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Christian exit counselling is aimed at people who voluntarily want to disengage from involvement with the Christian church. This process can include healing the deep subconscious from a variety of problematic issues.
Involvement with Christian activities and Christian churches can cause, and exacerbate, a wide range of emotional, psychological, spiritual and financial problems. In some cases, extremely serious mental health issues can arise. Many Christian cults exist – they can seem to be very benign and harmless. Often the surface impression can appear to be good, and it is only later that you realize that you are in the grip of a Christian cult, or a church with cult like tendencies.
I am well versed in the both the problems that people involved with Christian churches experience, and in the solutions. This stems from my having once been a Christian minister, heavily involved in church activity, and my experience freeing my own mind from the deep problems associated with both the Christian involvement, and also the prior mental health issues which led in part to my involvement with Christianity and ‘god freaks‘ in the first place. Many of my prior mental health issues were exacerbated by my church experiences.
I have in-depth personal experience of how involvement with Christian churches, church-folk and Christian thinking or beliefs can damage your mind, relationships, finances and life in general. To get help, contact me here.
By Christian cults I do not simply mean weirdos such as Mormons, Jehovah’s Witnesses or similar – I include many churches in this definition – places where cult type behaviour exists. This Wikipedia article will give you some pointers as to how to identify a cult and you will see many similarities with Christian churches, especially the charismatic, Pentecostal, ‘Full Gospel’ varieties.
For more on this subject, please check out my blog article:
Exit counseling, which can also be called strategic intervention therapy, thought reform or cult intervention, is designed to persuade an individual to leave the problematic group. Exit counseling is different from deprogramming because it’s a voluntary procedure, the member is treated respectfully, can leave at any time, and the decision to stay with the group, or leave, is exclusively the member’s and will be recognised and accepted by the exit counselor.
One goal of Christian exit counseling is not to extract someone out of the church against their will, but to give that person as much education as possible regarding the group he or she has become a member of. It is only through education, awareness and mind healing that someone can regain their critical thinking skills. A free thinking person can then make decisions to leave the group. Once someone has been educated, they are aware of facts which they were unaware of when joining, through no fault of their own.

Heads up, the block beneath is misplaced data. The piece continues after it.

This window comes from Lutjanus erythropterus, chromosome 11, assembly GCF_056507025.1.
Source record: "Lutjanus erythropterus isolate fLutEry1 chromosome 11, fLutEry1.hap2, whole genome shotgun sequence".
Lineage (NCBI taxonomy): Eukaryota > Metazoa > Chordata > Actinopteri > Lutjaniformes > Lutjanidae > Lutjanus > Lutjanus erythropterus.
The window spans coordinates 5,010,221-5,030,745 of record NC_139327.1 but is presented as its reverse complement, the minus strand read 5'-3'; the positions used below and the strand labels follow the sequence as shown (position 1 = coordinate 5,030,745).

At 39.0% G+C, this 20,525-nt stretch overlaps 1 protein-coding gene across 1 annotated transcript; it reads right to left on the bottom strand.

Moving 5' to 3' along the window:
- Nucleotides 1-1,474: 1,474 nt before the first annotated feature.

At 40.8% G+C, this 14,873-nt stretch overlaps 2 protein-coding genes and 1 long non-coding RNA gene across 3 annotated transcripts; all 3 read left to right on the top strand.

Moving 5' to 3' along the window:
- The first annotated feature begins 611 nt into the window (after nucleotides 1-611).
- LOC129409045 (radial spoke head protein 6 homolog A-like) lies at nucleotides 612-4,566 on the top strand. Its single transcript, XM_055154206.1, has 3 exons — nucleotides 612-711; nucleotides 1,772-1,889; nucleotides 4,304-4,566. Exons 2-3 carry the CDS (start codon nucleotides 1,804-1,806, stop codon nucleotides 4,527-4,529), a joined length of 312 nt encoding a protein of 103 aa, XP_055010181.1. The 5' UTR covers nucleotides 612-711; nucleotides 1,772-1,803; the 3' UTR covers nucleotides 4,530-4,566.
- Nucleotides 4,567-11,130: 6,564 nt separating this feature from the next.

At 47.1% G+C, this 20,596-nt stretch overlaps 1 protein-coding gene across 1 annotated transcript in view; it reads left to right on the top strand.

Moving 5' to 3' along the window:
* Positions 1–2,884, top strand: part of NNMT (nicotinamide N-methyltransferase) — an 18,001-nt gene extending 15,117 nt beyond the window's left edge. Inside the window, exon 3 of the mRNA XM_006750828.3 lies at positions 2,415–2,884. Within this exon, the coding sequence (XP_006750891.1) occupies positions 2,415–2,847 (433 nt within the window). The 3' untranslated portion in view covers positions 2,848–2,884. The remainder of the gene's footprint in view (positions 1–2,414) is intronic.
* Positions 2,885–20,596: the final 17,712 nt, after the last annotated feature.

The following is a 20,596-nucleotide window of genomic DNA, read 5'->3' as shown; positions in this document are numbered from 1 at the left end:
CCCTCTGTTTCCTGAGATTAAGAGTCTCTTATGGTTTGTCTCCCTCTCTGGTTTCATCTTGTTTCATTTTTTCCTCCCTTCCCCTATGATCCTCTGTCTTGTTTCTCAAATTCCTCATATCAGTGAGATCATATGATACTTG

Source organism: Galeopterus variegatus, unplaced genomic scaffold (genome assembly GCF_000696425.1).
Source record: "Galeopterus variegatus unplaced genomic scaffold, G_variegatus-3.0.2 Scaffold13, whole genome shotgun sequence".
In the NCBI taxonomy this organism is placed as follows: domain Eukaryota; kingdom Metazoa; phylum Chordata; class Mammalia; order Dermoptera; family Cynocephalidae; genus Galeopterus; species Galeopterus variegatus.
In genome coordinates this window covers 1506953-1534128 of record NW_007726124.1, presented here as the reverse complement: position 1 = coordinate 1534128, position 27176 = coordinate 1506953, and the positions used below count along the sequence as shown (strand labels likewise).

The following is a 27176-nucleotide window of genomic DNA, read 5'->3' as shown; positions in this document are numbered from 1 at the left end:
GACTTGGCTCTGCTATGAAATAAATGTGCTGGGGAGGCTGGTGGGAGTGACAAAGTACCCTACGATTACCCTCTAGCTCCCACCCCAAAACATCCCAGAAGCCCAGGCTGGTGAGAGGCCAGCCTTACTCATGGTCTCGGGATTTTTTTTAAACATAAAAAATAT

One type of person treated in exit counseling is the “survivor.” Survivors have symptoms of PTSD, examples include: nightmares, intrusive images or thoughts, fearfulness, and various psychosomatic disorders and malfunctions as a result of having been involved in church activities and with church people. Some of these church people are highly skilled manipulators and mentally abusive, though often in subtle ways. Therapy should zero in on re-framing and detriggering the traumatic incidents that continue to affect the former church member via a number of methods, which include: educational strategies, cognitive behavioral techniques and subconscious mind healing.
If you wish, Christian exit counselling can be done in presence of the family of the victim. At times, I am hired by the marriage partner or worried relatives of the follower, however I want to underline that the person who needs help must voluntarily agree to be helped. No coercion is involved.
Another related service I provide is support and counselling for relatives or partners of people who are immersed in church life. Such relatives and partners can be under an enormous strain as a result of the church member’s involvement, activities and attitudes.
Religious people, and those who are politically correct and obsess over religious freedom and tolerance, often strongly oppose exit counseling because they say that a key aim is to alter a person’s beliefs. Advocates of exit counseling argue that the issue is not the beliefs of a person, but the informed choice of the person concerning their beliefs. Personally, I would also add that if you believe something which is harmful, then there is indeed excellent reason to change one’s beliefs! As such the situation is not about religious freedom or tolerance – for example; if someone’s religious beliefs involve suicide or activities which are harmful to others, then those beliefs should be changed.
“In the entire first Christian Century, Jesus is not mentioned by a single Greek or Roman historian, religion scholar, politician, philosopher or poet. His name never occurs in a single inscription, and it is never found in a single piece of private correspondence.” Dr. Bart Ehrman – Professor Of Religious Studies – University of North Carolina at Chapel Hill.
More reading from Scientific American ™: Can Neuroscience Cure People of Faith in God? Is religious fundamentalism a form of mental illness?